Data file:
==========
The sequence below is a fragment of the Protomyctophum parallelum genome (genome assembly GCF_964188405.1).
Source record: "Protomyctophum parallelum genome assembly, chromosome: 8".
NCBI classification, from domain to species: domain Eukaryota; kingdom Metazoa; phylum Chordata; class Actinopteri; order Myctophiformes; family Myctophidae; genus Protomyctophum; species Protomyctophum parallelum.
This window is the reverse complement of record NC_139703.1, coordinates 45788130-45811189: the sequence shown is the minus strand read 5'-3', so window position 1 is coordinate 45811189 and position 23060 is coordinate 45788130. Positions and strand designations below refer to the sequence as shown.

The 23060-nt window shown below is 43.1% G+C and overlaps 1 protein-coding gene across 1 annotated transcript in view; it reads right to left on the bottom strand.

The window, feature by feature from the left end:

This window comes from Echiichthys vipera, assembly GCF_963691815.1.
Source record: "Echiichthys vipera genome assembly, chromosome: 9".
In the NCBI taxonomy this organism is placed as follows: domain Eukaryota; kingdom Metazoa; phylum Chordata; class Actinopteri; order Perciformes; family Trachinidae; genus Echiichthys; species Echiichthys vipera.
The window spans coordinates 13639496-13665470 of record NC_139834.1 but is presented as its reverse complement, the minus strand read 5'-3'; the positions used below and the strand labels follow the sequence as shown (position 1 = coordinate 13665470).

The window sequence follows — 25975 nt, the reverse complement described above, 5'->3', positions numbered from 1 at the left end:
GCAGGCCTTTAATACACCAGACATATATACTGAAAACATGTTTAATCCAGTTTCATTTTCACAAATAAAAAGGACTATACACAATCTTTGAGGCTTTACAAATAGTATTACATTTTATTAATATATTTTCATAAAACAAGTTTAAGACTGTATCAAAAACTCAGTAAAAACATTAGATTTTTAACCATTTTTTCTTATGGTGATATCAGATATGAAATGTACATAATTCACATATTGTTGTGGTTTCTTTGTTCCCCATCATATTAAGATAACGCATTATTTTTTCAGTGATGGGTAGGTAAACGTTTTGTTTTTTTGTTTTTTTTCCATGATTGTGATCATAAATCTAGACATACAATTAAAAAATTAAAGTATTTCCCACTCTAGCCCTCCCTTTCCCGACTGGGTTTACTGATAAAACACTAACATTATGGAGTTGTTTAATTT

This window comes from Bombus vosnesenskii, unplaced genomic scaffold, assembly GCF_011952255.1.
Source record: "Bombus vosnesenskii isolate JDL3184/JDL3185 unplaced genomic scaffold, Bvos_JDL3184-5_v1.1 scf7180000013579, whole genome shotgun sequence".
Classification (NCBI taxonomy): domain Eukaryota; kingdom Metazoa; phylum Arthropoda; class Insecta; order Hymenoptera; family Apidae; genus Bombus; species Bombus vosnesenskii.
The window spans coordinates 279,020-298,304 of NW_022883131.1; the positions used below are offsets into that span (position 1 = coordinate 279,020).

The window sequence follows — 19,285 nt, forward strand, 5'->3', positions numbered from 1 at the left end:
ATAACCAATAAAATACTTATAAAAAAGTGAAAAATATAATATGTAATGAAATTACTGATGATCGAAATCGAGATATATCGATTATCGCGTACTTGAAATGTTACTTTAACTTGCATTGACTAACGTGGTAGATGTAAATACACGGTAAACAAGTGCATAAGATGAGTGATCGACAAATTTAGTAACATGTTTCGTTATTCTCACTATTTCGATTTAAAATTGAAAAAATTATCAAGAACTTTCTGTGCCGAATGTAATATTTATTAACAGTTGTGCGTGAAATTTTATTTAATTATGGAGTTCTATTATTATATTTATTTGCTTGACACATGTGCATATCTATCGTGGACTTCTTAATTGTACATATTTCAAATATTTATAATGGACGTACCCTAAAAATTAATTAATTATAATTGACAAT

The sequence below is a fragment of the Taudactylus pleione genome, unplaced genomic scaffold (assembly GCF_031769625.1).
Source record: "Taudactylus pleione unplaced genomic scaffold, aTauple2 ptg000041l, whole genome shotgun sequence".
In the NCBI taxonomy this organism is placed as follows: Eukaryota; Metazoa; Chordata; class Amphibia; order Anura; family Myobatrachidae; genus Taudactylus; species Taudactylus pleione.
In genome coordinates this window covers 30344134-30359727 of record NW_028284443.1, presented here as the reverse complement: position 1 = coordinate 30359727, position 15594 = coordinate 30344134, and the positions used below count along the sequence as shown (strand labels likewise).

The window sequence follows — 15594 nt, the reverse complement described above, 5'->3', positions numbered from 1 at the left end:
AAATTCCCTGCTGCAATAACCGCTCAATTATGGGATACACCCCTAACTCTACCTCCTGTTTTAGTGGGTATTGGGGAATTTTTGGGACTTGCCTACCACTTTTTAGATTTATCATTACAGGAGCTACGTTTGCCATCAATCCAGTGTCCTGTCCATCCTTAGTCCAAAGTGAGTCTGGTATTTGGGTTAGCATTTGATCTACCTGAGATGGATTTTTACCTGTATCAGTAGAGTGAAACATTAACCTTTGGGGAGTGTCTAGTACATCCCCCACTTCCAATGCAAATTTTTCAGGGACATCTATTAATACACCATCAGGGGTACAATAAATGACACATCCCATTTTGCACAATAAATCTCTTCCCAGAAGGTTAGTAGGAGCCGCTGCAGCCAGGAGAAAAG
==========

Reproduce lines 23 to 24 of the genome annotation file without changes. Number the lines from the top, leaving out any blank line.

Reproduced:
The window sequence follows — 15594 nt, the reverse complement described above, 5'->3', positions numbered from 1 at the left end:
AAATTCCCTGCTGCAATAACCGCTCAATTATGGGATACACCCCTAACTCTACCTCCTGTTTTAGTGGGTATTGGGGAATTTTTGGGACTTGCCTACCACTTTTTAGATTTATCATTACAGGAGCTACGTTTGCCATCAATCCAGTGTCCTGTCCATCCTTAGTCCAAAGTGAGTCTGGTATTTGGGTTAGCATTTGATCTACCTGAGATGGATTTTTACCTGTATCAGTAGAGTGAAACATTAACCTTTGGGGAGTGTCTAGTACATCCCCCACTTCCAATGCAAATTTTTCAGGGACATCTATTAATACACCATCAGGGGTACAATAAATGACACATCCCATTTTGCACAATAAATCTCTTCCCAGAAGGTTAGTAGGAGCCGCTGCAGCCAGGAGAAAAG